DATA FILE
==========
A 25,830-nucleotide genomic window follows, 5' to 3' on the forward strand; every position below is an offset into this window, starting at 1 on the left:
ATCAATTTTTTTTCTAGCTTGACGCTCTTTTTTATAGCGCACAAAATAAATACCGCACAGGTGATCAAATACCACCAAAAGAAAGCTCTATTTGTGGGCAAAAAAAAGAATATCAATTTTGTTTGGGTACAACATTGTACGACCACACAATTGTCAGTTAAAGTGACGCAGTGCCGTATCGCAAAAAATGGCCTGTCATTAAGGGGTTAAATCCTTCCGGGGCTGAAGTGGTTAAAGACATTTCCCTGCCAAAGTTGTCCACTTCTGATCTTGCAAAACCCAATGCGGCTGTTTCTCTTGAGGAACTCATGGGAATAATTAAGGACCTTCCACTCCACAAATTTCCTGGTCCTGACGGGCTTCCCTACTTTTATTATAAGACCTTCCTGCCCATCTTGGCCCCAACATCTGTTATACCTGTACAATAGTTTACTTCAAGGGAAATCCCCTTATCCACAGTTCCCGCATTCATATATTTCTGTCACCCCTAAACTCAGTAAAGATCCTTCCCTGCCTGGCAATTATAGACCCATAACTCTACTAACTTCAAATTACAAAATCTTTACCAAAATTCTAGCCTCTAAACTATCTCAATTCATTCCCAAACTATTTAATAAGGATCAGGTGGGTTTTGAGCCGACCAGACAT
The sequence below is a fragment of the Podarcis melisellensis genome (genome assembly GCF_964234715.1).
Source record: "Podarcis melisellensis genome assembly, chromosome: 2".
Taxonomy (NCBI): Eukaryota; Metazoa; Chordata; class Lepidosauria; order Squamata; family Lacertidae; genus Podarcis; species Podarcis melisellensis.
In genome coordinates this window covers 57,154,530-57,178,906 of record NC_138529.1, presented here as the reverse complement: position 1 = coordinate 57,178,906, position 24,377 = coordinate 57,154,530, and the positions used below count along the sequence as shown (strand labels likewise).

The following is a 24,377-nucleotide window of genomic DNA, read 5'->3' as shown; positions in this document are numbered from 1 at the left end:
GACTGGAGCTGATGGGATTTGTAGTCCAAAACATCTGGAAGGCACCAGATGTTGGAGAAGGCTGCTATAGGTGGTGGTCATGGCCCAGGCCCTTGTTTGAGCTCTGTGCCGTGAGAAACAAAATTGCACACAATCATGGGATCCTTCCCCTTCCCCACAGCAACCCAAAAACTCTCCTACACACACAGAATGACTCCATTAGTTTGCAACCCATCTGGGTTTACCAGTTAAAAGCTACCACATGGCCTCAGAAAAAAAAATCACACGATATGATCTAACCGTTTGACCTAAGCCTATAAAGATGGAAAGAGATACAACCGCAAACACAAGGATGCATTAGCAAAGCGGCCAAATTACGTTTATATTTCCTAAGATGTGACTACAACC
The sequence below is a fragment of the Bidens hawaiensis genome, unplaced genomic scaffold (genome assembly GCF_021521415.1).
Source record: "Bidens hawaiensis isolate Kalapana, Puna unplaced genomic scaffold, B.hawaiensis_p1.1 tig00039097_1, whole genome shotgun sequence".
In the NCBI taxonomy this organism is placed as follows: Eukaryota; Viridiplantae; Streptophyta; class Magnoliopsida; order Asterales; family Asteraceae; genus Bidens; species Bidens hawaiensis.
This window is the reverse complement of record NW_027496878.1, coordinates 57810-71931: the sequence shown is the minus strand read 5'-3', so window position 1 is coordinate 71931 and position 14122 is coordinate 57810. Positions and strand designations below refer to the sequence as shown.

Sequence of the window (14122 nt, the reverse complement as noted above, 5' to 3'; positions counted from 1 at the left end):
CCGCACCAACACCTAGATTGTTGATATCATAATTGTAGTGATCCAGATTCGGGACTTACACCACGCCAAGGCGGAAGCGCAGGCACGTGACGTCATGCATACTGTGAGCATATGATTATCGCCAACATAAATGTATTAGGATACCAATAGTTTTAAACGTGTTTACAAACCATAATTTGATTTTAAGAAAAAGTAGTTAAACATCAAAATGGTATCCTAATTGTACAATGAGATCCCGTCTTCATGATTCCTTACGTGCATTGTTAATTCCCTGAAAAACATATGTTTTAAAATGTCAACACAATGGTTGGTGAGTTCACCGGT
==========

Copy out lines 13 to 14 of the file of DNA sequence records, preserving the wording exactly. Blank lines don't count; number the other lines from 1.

Sequence of the window (14122 nt, the reverse complement as noted above, 5' to 3'; positions counted from 1 at the left end):
CCGCACCAACACCTAGATTGTTGATATCATAATTGTAGTGATCCAGATTCGGGACTTACACCACGCCAAGGCGGAAGCGCAGGCACGTGACGTCATGCATACTGTGAGCATATGATTATCGCCAACATAAATGTATTAGGATACCAATAGTTTTAAACGTGTTTACAAACCATAATTTGATTTTAAGAAAAAGTAGTTAAACATCAAAATGGTATCCTAATTGTACAATGAGATCCCGTCTTCATGATTCCTTACGTGCATTGTTAATTCCCTGAAAAACATATGTTTTAAAATGTCAACACAATGGTTGGTGAGTTCACCGGT